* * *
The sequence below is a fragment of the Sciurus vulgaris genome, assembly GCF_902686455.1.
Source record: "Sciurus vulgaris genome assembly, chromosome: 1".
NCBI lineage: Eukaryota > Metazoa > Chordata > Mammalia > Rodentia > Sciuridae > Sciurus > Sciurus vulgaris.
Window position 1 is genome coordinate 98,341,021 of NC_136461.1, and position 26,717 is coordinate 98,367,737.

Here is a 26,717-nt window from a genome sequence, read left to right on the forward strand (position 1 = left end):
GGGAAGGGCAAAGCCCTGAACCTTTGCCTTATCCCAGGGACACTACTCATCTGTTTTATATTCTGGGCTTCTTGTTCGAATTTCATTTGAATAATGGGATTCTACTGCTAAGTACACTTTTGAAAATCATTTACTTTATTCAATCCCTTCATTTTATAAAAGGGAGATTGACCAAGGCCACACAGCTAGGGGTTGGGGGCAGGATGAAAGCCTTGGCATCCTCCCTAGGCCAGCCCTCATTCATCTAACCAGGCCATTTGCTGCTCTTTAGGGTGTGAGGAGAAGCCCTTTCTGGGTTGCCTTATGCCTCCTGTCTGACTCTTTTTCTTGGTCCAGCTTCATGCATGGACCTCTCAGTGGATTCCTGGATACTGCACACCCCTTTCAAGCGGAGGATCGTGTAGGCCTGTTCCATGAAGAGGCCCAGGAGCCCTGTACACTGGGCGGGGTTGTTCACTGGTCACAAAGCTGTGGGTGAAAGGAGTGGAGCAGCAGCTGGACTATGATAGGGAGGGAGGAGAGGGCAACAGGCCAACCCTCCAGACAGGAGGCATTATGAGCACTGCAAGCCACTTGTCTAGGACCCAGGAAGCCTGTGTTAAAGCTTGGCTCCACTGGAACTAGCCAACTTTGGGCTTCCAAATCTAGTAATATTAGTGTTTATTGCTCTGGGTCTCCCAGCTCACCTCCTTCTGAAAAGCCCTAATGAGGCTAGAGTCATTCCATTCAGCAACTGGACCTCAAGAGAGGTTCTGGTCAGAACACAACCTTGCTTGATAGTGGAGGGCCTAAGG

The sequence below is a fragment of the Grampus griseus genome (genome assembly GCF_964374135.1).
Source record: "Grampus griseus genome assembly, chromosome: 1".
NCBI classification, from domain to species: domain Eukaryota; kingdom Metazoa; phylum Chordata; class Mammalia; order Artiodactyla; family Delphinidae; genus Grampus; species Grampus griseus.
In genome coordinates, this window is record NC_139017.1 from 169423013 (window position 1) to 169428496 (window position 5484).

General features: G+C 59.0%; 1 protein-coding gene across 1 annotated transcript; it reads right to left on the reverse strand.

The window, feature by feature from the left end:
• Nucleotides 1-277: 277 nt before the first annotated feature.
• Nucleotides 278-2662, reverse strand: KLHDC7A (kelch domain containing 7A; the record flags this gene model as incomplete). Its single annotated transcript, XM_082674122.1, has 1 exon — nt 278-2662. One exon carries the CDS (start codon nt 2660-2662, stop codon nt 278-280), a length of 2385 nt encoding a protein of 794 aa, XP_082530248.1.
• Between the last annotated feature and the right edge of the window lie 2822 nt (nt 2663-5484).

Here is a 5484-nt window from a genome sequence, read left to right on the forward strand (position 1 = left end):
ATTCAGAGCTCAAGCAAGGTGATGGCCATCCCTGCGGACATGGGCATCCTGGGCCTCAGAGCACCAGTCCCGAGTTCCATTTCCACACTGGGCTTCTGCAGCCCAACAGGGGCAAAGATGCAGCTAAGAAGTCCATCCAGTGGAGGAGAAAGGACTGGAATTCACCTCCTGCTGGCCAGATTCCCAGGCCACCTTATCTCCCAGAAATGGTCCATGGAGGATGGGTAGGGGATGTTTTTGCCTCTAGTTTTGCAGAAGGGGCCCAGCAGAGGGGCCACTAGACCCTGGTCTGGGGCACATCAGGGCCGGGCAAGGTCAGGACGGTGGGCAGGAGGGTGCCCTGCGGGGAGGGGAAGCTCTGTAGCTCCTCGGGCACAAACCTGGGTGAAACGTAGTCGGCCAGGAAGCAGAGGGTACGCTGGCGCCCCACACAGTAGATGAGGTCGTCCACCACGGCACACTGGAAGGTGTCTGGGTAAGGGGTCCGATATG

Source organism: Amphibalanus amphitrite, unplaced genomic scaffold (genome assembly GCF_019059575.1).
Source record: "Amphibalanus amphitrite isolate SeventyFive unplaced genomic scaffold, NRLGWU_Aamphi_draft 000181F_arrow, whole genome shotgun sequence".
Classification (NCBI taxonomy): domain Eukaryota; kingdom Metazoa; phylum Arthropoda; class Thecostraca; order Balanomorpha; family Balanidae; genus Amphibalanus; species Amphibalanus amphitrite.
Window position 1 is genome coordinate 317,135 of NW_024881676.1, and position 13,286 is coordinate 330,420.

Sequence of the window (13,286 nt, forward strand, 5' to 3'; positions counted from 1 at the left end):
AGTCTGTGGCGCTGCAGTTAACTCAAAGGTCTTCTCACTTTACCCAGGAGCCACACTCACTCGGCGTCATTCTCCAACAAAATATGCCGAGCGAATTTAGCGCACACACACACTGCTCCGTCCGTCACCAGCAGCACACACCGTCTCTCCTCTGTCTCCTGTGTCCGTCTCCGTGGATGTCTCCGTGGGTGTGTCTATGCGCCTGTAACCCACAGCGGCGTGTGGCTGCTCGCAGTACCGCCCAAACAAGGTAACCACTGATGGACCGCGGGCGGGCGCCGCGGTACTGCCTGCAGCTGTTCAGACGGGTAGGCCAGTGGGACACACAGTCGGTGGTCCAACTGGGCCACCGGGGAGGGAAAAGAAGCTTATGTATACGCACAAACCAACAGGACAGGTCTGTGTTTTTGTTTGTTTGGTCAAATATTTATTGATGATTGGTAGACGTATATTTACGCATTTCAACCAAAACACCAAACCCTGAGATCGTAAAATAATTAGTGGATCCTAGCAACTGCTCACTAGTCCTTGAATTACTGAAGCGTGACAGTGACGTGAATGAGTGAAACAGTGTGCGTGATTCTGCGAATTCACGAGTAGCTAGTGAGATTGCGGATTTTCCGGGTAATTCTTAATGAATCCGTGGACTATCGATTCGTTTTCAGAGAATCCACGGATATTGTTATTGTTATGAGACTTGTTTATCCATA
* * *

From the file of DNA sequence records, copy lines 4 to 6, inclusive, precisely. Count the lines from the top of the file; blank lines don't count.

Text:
Window position 1 is genome coordinate 98,341,021 of NC_136461.1, and position 26,717 is coordinate 98,367,737.

Here is a 26,717-nt window from a genome sequence, read left to right on the forward strand (position 1 = left end):
GGGAAGGGCAAAGCCCTGAACCTTTGCCTTATCCCAGGGACACTACTCATCTGTTTTATATTCTGGGCTTCTTGTTCGAATTTCATTTGAATAATGGGATTCTACTGCTAAGTACACTTTTGAAAATCATTTACTTTATTCAATCCCTTCATTTTATAAAAGGGAGATTGACCAAGGCCACACAGCTAGGGGTTGGGGGCAGGATGAAAGCCTTGGCATCCTCCCTAGGCCAGCCCTCATTCATCTAACCAGGCCATTTGCTGCTCTTTAGGGTGTGAGGAGAAGCCCTTTCTGGGTTGCCTTATGCCTCCTGTCTGACTCTTTTTCTTGGTCCAGCTTCATGCATGGACCTCTCAGTGGATTCCTGGATACTGCACACCCCTTTCAAGCGGAGGATCGTGTAGGCCTGTTCCATGAAGAGGCCCAGGAGCCCTGTACACTGGGCGGGGTTGTTCACTGGTCACAAAGCTGTGGGTGAAAGGAGTGGAGCAGCAGCTGGACTATGATAGGGAGGGAGGAGAGGGCAACAGGCCAACCCTCCAGACAGGAGGCATTATGAGCACTGCAAGCCACTTGTCTAGGACCCAGGAAGCCTGTGTTAAAGCTTGGCTCCACTGGAACTAGCCAACTTTGGGCTTCCAAATCTAGTAATATTAGTGTTTATTGCTCTGGGTCTCCCAGCTCACCTCCTTCTGAAAAGCCCTAATGAGGCTAGAGTCATTCCATTCAGCAACTGGACCTCAAGAGAGGTTCTGGTCAGAACACAACCTTGCTTGATAGTGGAGGGCCTAAGG